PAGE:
Caught in No Man’s Land

Anne Witton 1 month ago
Blog 2 mins

One of the things I find hardest about the culture wars around sexuality and many public responses to LGBT issues by churches and Christian organisations is that they forget about LGBT people. What we can and can’t say around sexuality is an important issue of religious liberty, but it’s not just that. Secular liberals are lobbing lawsuits and insults at Christians and straight Christians are responding with a victim mentality and defending their rights to free speech. And somewhere in no man’s land, gay people – both Christian and non-Christian – are getting hurt in the crossfire.

For some churches and evangelical institutions holding a traditional view, homosexuality, ‘LGBT rights’, and even gay people are seen as enemies of the gospel. Sadly, this often leads to a defensive posture and ‘siege mentality’ as churches fear losing their own liberties in a pro-gay culture. Often there is more of a focus on the risks for the future of church and family life than on the need for grace towards and compassion for LGBT people.

Treating homosexuality as a primarily political issue has the damaging effect of dehumanising both Christians and non-Christians for whom it is intensely personal.

Treating homosexuality as a primarily political issue has the damaging effect of dehumanising both Christians and non-Christians for whom it is intensely personal. The public face of Christian engagement with homosexuality has often lacked a pastoral sensitivity towards those who are gay or lesbian, both inside and outside the church. ‘As we evangelicals fought political battles over sexuality, we…ignored people in our own congregations who wrestle with their sexual desires and gender identity.’1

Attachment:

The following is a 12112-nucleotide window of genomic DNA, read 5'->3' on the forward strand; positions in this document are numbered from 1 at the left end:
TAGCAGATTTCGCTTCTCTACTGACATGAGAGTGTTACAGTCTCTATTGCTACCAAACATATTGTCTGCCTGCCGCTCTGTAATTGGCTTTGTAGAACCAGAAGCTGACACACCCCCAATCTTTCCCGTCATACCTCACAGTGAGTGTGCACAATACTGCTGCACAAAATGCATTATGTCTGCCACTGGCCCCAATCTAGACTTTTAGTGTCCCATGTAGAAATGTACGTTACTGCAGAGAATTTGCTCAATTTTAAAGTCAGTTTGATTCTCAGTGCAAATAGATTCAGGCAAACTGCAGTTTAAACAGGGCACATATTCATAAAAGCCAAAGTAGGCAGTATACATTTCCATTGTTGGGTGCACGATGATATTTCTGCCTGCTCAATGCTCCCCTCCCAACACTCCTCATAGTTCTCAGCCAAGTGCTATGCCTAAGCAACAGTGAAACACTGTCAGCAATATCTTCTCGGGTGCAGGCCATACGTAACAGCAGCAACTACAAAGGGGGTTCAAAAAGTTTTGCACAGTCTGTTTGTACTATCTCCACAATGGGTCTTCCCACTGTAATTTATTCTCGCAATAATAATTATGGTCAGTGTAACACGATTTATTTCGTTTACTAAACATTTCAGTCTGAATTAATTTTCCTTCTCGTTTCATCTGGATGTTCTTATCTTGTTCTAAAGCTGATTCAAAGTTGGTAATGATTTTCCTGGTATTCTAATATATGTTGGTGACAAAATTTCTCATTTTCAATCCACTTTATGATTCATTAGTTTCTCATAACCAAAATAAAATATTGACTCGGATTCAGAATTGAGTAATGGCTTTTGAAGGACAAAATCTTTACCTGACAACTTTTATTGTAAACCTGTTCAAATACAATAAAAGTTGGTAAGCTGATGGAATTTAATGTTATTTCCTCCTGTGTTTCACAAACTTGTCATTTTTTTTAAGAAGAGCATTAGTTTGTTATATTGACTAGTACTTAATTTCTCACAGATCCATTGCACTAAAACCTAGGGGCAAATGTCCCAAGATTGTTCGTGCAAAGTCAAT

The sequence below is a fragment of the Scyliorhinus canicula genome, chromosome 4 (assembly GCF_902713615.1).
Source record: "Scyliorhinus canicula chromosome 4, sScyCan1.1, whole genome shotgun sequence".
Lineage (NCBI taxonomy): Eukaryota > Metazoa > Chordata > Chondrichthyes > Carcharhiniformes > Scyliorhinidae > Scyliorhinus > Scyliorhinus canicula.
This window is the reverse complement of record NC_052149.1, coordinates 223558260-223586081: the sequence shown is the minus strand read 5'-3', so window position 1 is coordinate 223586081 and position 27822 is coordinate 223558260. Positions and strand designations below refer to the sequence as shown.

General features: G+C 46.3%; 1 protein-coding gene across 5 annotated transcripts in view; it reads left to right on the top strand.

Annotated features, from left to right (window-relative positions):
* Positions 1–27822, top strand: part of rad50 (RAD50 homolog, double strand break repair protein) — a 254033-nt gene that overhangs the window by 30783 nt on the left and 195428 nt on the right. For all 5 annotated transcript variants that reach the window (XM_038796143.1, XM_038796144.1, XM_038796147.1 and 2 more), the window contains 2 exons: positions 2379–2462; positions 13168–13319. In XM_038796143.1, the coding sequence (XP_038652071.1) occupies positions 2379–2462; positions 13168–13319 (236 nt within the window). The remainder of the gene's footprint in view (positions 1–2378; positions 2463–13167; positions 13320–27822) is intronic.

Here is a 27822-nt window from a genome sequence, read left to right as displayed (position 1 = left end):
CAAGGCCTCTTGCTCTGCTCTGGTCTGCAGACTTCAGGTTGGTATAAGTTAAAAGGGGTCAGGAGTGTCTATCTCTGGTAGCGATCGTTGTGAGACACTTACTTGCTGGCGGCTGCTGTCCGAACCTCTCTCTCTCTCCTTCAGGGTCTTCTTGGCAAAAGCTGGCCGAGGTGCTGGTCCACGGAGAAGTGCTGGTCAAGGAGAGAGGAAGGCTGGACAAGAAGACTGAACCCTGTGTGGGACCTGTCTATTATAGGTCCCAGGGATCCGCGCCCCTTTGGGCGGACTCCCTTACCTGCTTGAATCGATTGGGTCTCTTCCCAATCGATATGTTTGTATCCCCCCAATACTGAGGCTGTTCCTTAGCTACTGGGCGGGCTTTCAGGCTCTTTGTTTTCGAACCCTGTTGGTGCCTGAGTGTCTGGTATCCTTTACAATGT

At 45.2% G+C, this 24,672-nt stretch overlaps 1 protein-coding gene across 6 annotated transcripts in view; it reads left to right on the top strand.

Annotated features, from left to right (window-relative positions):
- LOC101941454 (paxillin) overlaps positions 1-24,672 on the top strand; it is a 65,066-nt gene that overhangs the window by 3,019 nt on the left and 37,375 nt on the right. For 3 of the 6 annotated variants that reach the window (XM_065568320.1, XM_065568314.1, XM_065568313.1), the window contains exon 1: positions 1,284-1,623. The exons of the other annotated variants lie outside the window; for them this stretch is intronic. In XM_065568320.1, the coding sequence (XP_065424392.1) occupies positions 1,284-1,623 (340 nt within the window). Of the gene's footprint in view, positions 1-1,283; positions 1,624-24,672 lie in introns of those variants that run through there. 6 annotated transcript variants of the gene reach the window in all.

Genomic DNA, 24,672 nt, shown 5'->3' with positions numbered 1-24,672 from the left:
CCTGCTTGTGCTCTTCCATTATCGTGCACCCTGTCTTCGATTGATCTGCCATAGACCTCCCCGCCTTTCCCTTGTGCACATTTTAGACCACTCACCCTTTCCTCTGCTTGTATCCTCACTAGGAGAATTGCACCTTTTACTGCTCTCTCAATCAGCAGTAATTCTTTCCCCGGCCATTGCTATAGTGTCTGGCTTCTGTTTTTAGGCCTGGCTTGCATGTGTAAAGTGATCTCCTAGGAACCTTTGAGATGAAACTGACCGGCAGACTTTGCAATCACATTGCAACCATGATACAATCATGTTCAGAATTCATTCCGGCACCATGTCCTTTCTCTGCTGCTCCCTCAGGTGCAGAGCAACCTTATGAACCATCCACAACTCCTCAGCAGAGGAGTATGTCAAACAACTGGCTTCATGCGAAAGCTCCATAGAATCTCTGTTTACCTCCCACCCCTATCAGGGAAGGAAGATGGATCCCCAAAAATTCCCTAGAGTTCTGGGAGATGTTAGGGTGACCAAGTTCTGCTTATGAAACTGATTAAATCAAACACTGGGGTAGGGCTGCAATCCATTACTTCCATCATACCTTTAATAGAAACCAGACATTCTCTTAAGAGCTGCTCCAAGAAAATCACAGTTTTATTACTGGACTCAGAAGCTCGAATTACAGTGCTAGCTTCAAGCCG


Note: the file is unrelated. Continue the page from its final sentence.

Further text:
Freedom for Christians to speak openly about biblical sexual morality is important but should not come before care for LGBT people, otherwise a defence of religious liberties can easily become an attack on LGBT people. We must stand alongside LGBT people even if we don’t support same-sex sexual behaviour. Wouldn’t it be great if the church was known for loving and serving the LGBT community?

Here are some ideas to help you care for the LGBT people around you:

  • Listen well to people’s stories and don’t make assumptions. Every LGBT person will have a different experience of sexuality and identity.
  • Use language carefully when talking about LGBT matters and acknowledge that this is deeply personal for many rather than just a political or ‘rights’ issue. Is what you’re saying demonstrating the full gospel and showing LGBT people that Jesus loves them and invites them to follow him?
  • Get informed about the struggles that same-sex attracted Christians face. There are many good books to help.
  • Be a safe person for people to be vulnerable with and read our advice about what to do if someone comes out to you.

And for LGBT people caught in no man’s land, here’s some encouragement:

  1. Matthew Lee Anderson, ‘How We Got to the Equality Act’, Christianity Today. Accessed 28 March 2022.